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The Inequality We Want: How Much is too Much?

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  • Krozer Alice

Abstract

A key aspect defining the contemporary income distribution is the (increasing) share the top holds compared to the rest. This paper shows that income concentration increases towards the very top of the distribution, while the shares the middle- and upper-middle-income groups hold, remain stable across countries and over time. Traditional indicators less sensitive to changes at the extremes of the distribution might obscure inequality.s actual dimension, and thus help perpetuate it. To avoid this, the ratio of the income share of the top 5 per cent over that of the bottom 40 per cent, denominated Palma v.2, could function as a complementary indicator for the measurement of inequality.

Suggested Citation

  • Krozer Alice, 2015. "The Inequality We Want: How Much is too Much?," WIDER Working Paper Series 015, World Institute for Development Economic Research (UNU-WIDER).
  • Handle: RePEc:unu:wpaper:wp2015-015
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    File URL: https://www.wider.unu.edu/sites/default/files/wp2015-015.pdf
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    References listed on IDEAS

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    1. Christoph Lakner & Branko Milanovic, 2016. "Global Income Distribution: From the Fall of the Berlin Wall to the Great Recession," World Bank Economic Review, World Bank Group, vol. 30(2), pages 203-232.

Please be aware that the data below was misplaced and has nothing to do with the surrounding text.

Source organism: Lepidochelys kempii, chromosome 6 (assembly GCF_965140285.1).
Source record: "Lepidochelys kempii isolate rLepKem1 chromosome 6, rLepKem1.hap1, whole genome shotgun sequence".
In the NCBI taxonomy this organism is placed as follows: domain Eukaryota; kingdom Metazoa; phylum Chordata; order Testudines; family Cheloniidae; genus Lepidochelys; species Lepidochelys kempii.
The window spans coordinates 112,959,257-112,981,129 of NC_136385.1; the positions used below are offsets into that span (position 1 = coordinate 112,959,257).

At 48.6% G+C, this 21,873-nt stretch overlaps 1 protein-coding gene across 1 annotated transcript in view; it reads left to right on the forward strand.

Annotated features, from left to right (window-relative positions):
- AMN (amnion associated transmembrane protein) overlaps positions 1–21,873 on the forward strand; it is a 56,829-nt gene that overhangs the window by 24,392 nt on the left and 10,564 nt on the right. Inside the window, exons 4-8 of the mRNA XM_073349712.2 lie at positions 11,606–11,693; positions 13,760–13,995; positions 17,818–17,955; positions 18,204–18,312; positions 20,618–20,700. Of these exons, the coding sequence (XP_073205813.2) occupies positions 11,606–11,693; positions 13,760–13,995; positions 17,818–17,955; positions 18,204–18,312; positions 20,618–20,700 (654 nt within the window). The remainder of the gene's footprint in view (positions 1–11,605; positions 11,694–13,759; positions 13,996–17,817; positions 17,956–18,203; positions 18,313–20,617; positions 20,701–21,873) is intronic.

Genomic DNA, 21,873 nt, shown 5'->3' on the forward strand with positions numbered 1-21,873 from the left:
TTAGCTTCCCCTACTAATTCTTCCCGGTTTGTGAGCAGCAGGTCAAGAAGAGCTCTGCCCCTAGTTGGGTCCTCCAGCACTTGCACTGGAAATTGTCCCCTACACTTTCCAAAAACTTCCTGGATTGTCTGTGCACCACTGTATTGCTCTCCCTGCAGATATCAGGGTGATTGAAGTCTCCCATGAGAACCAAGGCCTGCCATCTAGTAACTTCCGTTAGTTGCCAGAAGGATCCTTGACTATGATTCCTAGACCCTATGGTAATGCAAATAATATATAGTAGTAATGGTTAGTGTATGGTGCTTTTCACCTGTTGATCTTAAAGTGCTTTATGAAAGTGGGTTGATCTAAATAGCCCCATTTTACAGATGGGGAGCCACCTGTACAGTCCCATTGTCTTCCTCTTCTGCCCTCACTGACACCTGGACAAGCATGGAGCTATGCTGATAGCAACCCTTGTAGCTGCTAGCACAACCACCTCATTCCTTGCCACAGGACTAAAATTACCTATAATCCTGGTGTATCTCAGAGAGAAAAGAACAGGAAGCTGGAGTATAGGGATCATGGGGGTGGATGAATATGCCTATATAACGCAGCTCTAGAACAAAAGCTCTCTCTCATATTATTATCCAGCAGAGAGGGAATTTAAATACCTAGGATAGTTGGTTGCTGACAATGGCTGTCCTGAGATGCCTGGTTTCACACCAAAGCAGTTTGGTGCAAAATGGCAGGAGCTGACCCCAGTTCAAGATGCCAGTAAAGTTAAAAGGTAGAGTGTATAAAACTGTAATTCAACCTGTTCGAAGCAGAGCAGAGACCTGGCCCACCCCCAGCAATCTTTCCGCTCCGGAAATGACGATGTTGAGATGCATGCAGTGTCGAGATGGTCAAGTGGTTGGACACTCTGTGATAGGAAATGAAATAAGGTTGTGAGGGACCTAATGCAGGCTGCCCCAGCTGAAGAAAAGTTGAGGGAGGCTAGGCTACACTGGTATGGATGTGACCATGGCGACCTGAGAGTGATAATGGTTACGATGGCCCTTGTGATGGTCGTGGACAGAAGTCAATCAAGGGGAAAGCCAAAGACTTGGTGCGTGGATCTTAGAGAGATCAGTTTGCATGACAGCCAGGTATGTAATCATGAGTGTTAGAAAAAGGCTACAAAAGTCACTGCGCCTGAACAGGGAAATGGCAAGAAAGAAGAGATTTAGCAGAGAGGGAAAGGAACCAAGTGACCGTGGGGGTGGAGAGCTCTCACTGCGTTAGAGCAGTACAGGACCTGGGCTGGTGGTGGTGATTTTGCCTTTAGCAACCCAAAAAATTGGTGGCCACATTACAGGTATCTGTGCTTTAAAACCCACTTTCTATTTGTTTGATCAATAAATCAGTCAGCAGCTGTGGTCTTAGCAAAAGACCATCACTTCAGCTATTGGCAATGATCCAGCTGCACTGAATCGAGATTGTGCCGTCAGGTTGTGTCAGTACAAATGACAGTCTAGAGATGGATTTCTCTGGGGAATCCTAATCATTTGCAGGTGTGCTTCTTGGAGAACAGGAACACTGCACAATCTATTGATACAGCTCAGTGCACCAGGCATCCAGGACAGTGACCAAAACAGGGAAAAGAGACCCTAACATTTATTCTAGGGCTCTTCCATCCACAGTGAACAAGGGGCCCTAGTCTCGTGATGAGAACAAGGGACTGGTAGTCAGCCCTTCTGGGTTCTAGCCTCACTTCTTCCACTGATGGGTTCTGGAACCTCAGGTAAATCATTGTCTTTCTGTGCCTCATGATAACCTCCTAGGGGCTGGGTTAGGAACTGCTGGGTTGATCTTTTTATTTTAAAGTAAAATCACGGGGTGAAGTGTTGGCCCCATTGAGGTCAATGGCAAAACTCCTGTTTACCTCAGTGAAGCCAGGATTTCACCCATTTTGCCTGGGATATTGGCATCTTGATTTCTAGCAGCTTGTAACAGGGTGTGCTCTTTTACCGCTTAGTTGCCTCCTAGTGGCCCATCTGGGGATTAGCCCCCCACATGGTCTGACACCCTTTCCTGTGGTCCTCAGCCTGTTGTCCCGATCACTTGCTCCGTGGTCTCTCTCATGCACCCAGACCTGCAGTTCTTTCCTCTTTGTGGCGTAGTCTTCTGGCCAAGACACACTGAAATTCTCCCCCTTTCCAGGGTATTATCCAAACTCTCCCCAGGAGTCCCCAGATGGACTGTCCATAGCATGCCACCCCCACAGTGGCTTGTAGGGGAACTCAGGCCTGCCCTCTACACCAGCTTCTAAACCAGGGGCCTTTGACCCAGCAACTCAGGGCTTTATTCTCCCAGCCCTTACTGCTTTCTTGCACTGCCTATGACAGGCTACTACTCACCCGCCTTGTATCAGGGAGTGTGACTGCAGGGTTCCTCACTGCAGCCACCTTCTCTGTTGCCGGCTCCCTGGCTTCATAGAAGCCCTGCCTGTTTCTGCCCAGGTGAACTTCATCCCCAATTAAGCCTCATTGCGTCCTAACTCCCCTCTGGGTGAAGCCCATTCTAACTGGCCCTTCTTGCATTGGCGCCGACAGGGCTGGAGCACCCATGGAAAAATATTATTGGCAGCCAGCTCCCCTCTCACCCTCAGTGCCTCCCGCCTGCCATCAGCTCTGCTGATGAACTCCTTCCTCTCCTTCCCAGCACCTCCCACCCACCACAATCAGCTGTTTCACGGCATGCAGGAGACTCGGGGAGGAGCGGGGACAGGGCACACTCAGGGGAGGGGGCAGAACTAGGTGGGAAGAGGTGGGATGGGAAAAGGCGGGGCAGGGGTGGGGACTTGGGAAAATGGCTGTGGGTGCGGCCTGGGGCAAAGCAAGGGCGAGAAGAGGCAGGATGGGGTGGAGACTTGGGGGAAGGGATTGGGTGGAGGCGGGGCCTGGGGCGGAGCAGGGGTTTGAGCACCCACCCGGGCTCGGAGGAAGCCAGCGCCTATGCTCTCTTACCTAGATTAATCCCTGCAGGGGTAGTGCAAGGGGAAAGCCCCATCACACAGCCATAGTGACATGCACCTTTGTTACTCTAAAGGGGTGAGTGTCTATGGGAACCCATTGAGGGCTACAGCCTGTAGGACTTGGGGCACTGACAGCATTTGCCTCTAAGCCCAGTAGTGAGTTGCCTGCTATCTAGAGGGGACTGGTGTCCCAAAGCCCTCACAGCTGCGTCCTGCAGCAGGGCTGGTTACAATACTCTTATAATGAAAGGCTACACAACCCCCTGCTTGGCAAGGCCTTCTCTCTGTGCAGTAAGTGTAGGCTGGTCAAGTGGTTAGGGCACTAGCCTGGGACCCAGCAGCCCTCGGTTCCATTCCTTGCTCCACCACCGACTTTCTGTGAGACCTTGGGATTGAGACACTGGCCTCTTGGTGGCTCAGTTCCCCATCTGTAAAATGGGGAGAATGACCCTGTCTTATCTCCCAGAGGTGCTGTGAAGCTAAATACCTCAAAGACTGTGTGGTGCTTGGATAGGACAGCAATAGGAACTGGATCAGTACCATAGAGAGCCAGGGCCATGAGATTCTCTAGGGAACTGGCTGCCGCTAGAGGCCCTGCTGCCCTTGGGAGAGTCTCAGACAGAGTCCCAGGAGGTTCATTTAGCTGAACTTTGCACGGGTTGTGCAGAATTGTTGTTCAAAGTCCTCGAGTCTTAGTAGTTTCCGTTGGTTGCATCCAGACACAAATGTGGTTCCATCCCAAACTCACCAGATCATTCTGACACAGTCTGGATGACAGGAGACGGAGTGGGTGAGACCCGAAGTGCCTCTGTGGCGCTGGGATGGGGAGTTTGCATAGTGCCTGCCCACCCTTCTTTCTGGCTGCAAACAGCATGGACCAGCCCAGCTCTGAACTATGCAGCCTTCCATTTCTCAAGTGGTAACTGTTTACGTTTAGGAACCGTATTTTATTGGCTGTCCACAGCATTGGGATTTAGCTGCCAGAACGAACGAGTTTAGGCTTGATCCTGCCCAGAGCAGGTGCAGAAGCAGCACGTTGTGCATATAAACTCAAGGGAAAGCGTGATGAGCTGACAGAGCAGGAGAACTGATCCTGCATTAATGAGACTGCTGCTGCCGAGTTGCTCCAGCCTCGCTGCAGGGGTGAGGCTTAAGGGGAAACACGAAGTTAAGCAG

2. Alex Cobham & Andrew Sumner, 2013. "Is it all about the tails? The Palma measure of income inequality," Working Papers 308, ECINEQ, Society for the Study of Economic Inequality.
    3. Palma, J.G., 2011. "Homogeneous middles vs. heterogeneous tails, and the end of the ‘Inverted-U’: the share of the rich is what it's all about," Cambridge Working Papers in Economics 1111, Faculty of Economics, University of Cambridge.
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    Cited by:

    1. repec:eee:phsmap:v:483:y:2017:i:c:p:423-437 is not listed on IDEAS
    2. Periklis Gogas & Rangan Gupta & Stephen M. Miller & Theophilos Papadimitriou & Georgios Antonios Sarantitis, 2015. "Income Inequality: A State-by-State Complex Network Analysis," Working Papers 201534, University of Pretoria, Department of Economics.
    3. Ivan Gonzalez & Budy P Resosudarmo, 2016. "A sectoral growth-income inequality nexus in Indonesia," Departmental Working Papers 2016-15, The Australian National University, Arndt-Corden Department of Economics.

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